The UK driving test for expats: Over the course of your first year in the UK, you will need to tackle the UK driving test (unless you happen to have hold driver’s license from a handful of countries, acquired through taking a full test in a stick-shift car – see here). This is a lot more involved than the US test. I highly recommend taking driving lessons, you may be the exception to the rule, but I don’t think anyone can pass it without. If you want to get it all done by the time your license expires, I’d say give yourself at least 4 months to get through the whole process, ideally more. The fail rate is around 50% in most London test centres, so you may well have to schedule a second try.
Here the steps:
1) Apply for a provisional license with the Driver and Vehicle Licensing Agency (DVLA), currently £50. You will need to send in your passport (!!!!!), there’s no way around that. It took 10 days for ours to come back, but the website says it could take up to a month. So make sure you don’t send it when you’re planning to travel outside the country.
2) Once your provisional license has come through, sign up for the written (aka theory) test. There are test centres all over the country, so you can pick one near you. It currently costs £31. Then study up – rules are different in the UK, and the test includes a ‘Hazard Perception’ test – worth getting some experience with these. There are many online providers for test preparation – I happened to use this site, and it worked for me. Comes with App option.
3) Schedule driving lessons. I googled ‘driving school’. Lessons came in at around £25 per hour. Your instructor will give you an idea of how many lessons you are likely to need – I’d say a minimum of 5 hours even for the best of drivers, plus a bunch of driving on your own to practice the routes around the driving test centres (as long as you are still within 12 months of having entered, and have a valid US license). It’s those scary-as-hell roundabouts…. So let’s say this will cost you around £150.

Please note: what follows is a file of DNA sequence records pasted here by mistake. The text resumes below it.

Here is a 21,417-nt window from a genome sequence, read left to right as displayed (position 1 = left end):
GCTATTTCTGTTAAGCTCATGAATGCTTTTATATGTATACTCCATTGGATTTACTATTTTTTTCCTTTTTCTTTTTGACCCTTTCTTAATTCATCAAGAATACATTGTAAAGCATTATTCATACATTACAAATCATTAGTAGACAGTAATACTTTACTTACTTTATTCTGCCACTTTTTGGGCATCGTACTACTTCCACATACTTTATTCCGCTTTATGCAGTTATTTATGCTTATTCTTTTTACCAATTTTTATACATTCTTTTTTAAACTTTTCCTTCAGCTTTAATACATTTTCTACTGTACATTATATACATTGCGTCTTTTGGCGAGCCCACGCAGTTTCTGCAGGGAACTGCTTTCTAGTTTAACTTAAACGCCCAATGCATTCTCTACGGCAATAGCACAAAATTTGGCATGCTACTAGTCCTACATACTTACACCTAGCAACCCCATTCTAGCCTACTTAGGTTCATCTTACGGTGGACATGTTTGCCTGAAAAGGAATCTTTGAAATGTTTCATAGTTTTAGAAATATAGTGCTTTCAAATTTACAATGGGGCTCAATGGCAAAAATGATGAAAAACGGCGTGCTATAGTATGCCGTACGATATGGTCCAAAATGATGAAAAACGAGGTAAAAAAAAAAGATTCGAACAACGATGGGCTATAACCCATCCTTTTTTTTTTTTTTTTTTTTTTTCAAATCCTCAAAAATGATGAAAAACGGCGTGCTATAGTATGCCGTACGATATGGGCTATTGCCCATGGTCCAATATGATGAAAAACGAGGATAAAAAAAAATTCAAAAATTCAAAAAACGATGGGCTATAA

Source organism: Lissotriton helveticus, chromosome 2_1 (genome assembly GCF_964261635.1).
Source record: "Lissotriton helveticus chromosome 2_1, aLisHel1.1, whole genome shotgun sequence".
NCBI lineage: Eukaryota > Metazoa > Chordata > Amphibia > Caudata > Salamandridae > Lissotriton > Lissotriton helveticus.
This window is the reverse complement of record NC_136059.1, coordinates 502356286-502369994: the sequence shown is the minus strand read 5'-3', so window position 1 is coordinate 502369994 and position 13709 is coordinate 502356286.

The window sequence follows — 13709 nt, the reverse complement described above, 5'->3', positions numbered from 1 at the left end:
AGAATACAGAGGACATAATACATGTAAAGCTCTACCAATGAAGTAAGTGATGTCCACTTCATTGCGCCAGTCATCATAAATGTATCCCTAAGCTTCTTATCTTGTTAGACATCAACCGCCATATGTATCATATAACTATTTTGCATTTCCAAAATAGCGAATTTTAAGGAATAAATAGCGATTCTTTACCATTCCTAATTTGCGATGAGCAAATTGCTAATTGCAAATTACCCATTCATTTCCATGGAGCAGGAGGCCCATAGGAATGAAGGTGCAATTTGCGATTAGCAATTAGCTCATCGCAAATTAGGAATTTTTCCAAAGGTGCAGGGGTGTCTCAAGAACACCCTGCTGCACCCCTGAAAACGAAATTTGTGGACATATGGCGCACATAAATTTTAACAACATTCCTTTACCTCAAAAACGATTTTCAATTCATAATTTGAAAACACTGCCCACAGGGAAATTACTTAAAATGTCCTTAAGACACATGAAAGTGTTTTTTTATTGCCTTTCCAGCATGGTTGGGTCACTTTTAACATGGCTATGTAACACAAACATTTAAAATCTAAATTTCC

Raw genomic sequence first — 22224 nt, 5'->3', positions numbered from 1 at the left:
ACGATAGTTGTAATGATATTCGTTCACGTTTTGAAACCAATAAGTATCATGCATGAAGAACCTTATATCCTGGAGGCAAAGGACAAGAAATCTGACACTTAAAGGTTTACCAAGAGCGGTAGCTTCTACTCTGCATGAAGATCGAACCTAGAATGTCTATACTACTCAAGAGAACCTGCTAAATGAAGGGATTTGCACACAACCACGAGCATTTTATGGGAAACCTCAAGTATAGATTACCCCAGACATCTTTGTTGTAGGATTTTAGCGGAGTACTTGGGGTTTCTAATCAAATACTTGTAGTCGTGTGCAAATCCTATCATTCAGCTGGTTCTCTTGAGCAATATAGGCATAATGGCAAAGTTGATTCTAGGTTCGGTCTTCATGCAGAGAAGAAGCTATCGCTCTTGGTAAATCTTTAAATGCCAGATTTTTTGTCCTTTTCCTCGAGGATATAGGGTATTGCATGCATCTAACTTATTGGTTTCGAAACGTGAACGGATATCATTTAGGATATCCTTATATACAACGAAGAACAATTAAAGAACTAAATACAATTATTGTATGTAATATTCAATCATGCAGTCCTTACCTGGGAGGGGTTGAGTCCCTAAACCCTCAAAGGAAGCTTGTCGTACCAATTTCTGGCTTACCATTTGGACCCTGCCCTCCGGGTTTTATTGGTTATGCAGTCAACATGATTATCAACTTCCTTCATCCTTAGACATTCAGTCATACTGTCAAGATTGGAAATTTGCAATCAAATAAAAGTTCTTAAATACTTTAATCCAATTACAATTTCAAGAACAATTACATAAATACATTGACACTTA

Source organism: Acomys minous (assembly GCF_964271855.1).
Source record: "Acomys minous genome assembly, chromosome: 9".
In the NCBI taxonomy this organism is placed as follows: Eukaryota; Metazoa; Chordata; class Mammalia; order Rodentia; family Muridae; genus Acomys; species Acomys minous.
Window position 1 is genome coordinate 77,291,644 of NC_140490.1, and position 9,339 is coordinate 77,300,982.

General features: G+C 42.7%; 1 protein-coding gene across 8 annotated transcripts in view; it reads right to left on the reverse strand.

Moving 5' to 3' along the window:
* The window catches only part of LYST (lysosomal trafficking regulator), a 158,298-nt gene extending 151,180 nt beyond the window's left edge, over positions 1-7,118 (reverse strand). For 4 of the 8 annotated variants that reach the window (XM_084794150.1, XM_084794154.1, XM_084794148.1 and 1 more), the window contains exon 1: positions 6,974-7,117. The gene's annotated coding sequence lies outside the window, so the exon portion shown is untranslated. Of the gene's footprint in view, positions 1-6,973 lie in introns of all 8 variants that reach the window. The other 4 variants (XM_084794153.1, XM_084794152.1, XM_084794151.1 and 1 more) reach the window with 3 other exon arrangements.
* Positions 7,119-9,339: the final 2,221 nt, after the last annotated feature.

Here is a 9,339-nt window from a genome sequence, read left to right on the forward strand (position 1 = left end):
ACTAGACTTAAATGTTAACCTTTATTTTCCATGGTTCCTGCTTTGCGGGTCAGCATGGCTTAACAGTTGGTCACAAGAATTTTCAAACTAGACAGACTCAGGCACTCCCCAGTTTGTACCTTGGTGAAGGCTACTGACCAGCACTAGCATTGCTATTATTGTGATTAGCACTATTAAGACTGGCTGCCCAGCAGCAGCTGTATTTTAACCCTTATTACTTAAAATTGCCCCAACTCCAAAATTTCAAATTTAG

For tips on the practical aspects of driving in the UK, I found this (free) site very helpful: www.drivingtesttips.biz, especially the driving test tutorials and the section on what to expect on the test day.
[You can drive even if you don’t have a US license, with magnetic ‘L’ plates stuck to your car – but you’ll need someone in the passenger seat who has held a UK license for at least 2 years.]
4) When you get close to comfortable with London roads, sign up for the driving (practical) test, for your local test centre, currently for £62. This is also the area you’ll have criss-crossed with your instructor. It’s very likely that dates are booked out some 2 months in advance. If you are in a hurry, keep checking that website – people drop out and much earlier slots become available (and disappear again quickly). You could take the test in your own car, but that’s not the one you’ll have practised in (and you need to install a second rearview mirror for the examiner) – so likely, you’ll opt for your instructors car. In my case, the booking included a short lesson before the test, and hiring costs for the car during the test, for a total of £65.
5) Good luck!!! Pass rates differ between test centres. A quick look at London shows around 33% for Wanstead in the NE, to 51% in Tolworth in the South. If you get it this time, you’ll have spent around £270 on the experience.
6) If you fail, try again. Annoying, but it’s happened to the best of us ; ). In my case, for driving too confidently… I took one more lesson, and then another test for a grand total of £420 from start to finish. Ouch.